Feminism

I bet all the people in my class are sick of seeing posts named ‘Feminism’ but I didn’t want to dwell too much on a more imaginative name! Before I start to talk about feminism ‘properly’ I’m going to share a quote that I enjoyed:

“Feminism is the radical notion that women are people.”

Mary Shears

Feminism is a collection of movements that aims at political/social rights for women which includes seeking to establish equal rights for women. 

We’ll start at the beginning (apparently a very good place to start) with Genesis, the Judaic creation story. This is probably the most widely known creation myth in which God creates the world, and then creates man (many mistranslations in the Bible, ‘Adam’ means man, and so Adam was assumed to be his name). He made woman (Eve) second, which is the basis of the sexist idea that women are ‘second-best’. God made man in His image, and so humans were perfect and immortal. Later on, the Snake tempts Eve to eat from the Tree of Life. Eve tempts Adam and God gets angry, strips them of their ‘immortality’ and banishes them from the perfect Garden of Eden. The fact that Eve got tempted by the snake and the attitudes that followed are the Biblical, cultural, social and historic reason for women being treated as inferior.

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In Biblical times women were either pre-pubescent, or married and thus pregnant a lot of the time. Women who had been through puberty and didn’t marry were unwanted in these times as they had a period, they were banned from places of worship as there were no toiletries so literally stank due to it.

Traditional jobs for women were wife/mother style jobs for widowers who had to look after children. Thus jobs included cleaning, wet-nursing, and  to an extent, prostitution. Until the Industrial Revolution education for girls was mainly for rich girl’s pleasure. Boys were sent to learn skills for their future career, but girls were mainly taught basic skills (sewing, cleaning etc) by their mother. Children of both genders were good in factories – they were small and inexpensive. This meant that girls being educated basic skills by their mother to clean were unnecessary. This meant that during the Industrial Revolution girls started to get a small amount of education, but not as much as the boys as at that time it was believed that girl’s brains were literally smaller.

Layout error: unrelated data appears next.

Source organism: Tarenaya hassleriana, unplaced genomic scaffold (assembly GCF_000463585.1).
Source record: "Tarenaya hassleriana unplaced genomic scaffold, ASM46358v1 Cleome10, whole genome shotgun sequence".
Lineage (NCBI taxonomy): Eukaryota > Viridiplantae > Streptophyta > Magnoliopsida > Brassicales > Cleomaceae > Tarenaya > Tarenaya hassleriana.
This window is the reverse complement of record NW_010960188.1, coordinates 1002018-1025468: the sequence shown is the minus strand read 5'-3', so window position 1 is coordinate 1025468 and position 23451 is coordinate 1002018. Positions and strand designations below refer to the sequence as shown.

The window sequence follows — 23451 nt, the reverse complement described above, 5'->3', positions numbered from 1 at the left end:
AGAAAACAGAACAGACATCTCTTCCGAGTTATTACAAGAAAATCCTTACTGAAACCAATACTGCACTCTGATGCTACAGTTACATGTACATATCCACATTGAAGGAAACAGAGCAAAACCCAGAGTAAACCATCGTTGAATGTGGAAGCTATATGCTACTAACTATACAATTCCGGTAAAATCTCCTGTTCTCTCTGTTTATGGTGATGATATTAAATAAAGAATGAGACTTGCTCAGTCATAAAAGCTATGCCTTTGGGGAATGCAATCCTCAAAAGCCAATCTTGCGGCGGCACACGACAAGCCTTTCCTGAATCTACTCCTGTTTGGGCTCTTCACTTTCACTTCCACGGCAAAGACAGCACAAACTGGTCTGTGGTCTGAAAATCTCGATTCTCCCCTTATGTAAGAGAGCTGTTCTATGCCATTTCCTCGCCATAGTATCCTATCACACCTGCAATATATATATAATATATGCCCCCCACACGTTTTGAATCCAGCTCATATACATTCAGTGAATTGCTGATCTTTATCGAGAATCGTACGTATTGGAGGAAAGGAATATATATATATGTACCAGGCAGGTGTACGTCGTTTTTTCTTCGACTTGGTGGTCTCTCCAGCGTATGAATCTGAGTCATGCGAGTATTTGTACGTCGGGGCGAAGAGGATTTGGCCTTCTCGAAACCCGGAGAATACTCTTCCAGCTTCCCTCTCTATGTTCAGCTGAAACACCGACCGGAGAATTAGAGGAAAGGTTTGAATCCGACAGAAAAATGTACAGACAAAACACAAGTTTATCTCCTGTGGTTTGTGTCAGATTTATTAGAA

Mary Wollstonecraft wrote ‘A Vindication of the Rights of Women‘ to show that women aren’t inferior, they were only thought of like that due to social and religious attitudes. She gave arguments for equality which triggered off the first wave of feminism.

 The first wave of feminism was the fight to allow women to both vote and go to university. Many women wanted to reach their full potential, e.g. become Doctors, not nurses. This was also due to WW1, many men went to war and so women had to take over their jobs.
The second wave of feminism took place in the 1920s where women tried to be more like men, wearing trousers, smoking, drinking etc. They made themselves practical in the workplace, wearing sensible clothes (i.e. not long dresses in factories) and drove.
The third wave took place in the 1960s and 70s and was when women took control of contraception (oral contraceptives – the morning after pill), this meant they could choose to work, not have children. The 1970s also brought movements for equal pay so that women didn’t have to be dependent on a husband.

Thanks for reading,
Jack

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